A young artist harkening to the past walks the tightrope between influence and imitation. On “all These Dreams” Andrew Combs has the balance of his extraordinary talent and songwriting chops to establish his troubadour bonafides and put to rest any calls of an acoustic derivative.
That song craft, production combined with Combs’ easy-going vocals on songs ‘Rainy Day Song’ and ‘Nothing to Lose’ feel lifted from the Jim Croce legacy of understated acoustic pop brilliance. This is not a knock. This is a daring, almost nuts, move where irony and beats glut the popular music landscape.
The self-conscious tension of ‘Foolin’ is countered by a spritely, soulful Doug Sahm-meets-Roy Orbison arrangement. The finger-picking intro to “Strange Birds’ gives way to a breezy shuffle in this song masking search for love akin to bird watching (complete with a whistle break.) ‘In The Name Of You’ is a velvet-gloved gut punch string-swelling confessional that would make Harry Nilsson crack a smile.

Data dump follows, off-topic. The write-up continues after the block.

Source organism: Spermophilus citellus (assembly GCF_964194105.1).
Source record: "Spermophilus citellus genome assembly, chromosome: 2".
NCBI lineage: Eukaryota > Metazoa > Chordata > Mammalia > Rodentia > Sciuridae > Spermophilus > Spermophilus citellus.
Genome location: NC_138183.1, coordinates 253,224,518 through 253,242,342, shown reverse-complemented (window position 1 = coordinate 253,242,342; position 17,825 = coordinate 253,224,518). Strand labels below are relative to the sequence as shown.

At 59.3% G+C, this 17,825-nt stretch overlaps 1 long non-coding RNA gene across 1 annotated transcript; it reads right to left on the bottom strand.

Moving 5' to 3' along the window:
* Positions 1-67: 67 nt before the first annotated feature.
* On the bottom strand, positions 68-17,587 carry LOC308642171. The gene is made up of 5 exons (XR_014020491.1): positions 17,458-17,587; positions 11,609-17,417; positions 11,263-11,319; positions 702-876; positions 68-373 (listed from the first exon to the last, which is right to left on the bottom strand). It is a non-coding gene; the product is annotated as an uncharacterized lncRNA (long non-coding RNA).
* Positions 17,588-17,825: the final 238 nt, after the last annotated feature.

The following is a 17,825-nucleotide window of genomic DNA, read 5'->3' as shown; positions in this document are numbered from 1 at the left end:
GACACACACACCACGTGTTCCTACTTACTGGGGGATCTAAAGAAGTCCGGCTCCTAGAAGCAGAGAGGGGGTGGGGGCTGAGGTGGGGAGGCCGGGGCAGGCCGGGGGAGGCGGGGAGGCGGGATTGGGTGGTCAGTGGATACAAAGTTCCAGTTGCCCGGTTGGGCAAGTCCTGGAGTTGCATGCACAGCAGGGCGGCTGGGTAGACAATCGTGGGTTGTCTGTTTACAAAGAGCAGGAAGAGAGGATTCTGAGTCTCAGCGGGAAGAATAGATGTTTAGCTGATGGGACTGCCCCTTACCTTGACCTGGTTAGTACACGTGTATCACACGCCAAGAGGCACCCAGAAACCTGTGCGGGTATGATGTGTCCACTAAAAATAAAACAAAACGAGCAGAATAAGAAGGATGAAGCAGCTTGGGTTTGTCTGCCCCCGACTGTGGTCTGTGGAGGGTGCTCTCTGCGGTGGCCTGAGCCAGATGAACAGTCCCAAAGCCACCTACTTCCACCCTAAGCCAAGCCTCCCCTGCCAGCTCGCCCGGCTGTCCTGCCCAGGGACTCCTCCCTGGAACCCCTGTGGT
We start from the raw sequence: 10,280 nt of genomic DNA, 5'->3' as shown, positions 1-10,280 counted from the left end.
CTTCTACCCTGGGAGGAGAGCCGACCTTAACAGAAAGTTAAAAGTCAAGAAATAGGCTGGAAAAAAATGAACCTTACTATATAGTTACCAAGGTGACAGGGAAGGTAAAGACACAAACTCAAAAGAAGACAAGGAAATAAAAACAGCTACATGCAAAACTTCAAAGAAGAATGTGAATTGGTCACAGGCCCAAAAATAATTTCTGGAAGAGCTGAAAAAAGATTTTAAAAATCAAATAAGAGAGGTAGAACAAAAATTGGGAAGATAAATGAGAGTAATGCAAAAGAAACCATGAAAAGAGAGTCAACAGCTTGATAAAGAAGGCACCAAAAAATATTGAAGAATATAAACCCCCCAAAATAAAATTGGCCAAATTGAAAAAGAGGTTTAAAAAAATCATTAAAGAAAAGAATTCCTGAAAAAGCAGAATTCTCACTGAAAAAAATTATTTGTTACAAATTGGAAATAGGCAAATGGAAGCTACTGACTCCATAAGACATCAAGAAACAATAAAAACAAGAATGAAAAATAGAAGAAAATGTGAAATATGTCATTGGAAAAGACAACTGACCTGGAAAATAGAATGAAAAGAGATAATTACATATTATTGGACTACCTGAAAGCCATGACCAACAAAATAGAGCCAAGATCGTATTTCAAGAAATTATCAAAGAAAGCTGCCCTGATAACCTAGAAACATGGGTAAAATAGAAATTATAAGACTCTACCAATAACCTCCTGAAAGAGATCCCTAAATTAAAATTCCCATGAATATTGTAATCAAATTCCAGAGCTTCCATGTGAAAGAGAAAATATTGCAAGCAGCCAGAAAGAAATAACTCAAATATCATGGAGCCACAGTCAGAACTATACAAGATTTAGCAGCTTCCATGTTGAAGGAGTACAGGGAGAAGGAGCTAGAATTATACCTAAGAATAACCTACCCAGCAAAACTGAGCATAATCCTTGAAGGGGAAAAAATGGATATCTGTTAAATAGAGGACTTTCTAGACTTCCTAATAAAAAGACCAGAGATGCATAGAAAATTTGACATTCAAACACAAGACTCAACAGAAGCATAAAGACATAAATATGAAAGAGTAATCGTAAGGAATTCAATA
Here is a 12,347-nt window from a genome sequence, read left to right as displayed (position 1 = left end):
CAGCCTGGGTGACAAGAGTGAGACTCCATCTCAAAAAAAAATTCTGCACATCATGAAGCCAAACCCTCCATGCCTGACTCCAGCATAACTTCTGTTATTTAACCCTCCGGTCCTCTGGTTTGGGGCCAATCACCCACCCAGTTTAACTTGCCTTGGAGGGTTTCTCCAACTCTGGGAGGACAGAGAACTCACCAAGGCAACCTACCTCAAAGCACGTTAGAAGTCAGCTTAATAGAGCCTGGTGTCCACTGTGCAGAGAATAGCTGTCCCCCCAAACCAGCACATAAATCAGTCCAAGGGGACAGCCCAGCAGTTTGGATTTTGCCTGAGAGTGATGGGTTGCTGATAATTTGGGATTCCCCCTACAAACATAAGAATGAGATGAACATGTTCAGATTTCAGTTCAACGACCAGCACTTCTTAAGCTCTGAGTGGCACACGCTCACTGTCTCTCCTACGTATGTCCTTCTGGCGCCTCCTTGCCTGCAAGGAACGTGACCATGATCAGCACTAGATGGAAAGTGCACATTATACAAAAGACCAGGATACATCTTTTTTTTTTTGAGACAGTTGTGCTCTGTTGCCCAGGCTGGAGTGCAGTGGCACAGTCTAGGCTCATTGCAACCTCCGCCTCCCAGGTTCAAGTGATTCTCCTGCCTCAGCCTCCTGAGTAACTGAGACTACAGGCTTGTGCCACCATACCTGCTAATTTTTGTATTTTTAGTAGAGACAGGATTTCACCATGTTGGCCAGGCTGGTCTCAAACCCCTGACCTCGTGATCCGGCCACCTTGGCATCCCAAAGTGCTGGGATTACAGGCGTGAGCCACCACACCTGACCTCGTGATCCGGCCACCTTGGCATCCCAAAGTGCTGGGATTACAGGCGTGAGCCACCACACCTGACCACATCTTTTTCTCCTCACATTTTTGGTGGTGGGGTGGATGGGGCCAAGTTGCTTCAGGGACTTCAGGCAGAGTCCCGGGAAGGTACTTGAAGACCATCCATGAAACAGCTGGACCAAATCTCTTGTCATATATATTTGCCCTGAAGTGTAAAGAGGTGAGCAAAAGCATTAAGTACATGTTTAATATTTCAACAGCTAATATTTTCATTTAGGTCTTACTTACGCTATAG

‘Slow Road To Jesus’ is a title-fitting waltz that follows the narrator down the hard path of trial, tribulation toward the path of deliverance. That path isn’t easy as ‘Bad Habits,” a yearning bluesy number, recount of worldly temptations that thwarts the best of intentions.
The path continues on ‘Suwanee,’ a song of distilled emotional and style directness in the style of Guy Clark, that sends an invitation of natural and spiritual beauty as waypoints pointing to paradise.
‘All Theses Dreams” has Andrew Combs panning for 70’s FM gold and teasing out three minute nuggets of pop-folk riches that reminds us that not all pop is soulless pyrite. Combs is working within a nostalgic framework and creating vibrant work. He knows what he’s doing, there’s a hunger for this kind of music.
Here’s hoping for a deep and bountiful creative vein.